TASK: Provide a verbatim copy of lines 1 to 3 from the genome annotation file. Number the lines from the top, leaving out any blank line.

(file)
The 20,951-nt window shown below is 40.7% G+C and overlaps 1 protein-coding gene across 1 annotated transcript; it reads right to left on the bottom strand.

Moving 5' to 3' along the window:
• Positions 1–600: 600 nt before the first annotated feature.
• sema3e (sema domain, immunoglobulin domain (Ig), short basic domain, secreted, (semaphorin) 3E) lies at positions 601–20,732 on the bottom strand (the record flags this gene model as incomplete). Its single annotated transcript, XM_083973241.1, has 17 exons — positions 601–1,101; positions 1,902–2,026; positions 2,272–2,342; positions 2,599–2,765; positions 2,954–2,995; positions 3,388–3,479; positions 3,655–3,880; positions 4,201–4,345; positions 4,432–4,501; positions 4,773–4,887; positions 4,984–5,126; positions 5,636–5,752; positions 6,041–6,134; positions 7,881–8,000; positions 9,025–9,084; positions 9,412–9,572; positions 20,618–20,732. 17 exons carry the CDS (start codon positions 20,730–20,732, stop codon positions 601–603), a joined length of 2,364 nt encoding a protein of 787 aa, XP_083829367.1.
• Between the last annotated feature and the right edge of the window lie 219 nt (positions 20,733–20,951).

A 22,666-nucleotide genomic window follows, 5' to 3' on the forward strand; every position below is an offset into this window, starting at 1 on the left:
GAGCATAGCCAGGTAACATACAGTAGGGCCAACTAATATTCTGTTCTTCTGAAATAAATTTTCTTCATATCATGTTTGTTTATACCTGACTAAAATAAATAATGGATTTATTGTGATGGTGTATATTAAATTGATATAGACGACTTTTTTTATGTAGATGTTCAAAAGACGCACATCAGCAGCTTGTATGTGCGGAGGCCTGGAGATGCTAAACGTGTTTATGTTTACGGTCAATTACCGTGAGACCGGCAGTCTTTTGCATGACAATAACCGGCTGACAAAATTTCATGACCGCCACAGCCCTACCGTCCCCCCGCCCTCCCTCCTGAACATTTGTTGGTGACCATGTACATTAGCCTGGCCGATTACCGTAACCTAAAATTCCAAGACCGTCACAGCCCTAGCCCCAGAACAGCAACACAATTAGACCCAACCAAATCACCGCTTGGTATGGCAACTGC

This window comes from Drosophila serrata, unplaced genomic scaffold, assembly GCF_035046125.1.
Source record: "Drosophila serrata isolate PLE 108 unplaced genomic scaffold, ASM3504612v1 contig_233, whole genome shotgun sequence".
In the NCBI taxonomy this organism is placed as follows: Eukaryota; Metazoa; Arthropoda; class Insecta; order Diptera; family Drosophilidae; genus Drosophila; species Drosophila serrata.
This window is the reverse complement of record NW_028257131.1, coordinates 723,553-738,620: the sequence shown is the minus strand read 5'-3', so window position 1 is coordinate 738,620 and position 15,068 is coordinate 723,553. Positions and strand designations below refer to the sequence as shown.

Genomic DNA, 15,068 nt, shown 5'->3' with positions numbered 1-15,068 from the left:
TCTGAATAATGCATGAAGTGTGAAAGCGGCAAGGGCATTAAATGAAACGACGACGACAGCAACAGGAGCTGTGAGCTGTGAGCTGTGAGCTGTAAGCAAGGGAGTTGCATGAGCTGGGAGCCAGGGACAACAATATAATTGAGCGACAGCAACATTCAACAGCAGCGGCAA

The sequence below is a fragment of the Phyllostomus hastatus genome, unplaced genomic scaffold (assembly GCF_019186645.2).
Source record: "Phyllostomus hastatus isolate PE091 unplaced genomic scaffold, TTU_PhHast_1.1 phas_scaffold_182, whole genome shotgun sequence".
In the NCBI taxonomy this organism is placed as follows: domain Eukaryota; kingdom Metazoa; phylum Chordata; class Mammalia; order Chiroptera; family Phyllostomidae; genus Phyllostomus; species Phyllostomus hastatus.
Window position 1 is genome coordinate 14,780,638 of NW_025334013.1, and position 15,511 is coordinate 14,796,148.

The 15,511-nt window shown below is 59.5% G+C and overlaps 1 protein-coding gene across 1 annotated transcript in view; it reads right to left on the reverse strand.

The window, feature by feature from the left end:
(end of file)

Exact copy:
The 20,951-nt window shown below is 40.7% G+C and overlaps 1 protein-coding gene across 1 annotated transcript; it reads right to left on the bottom strand.

Moving 5' to 3' along the window:
• Positions 1–600: 600 nt before the first annotated feature.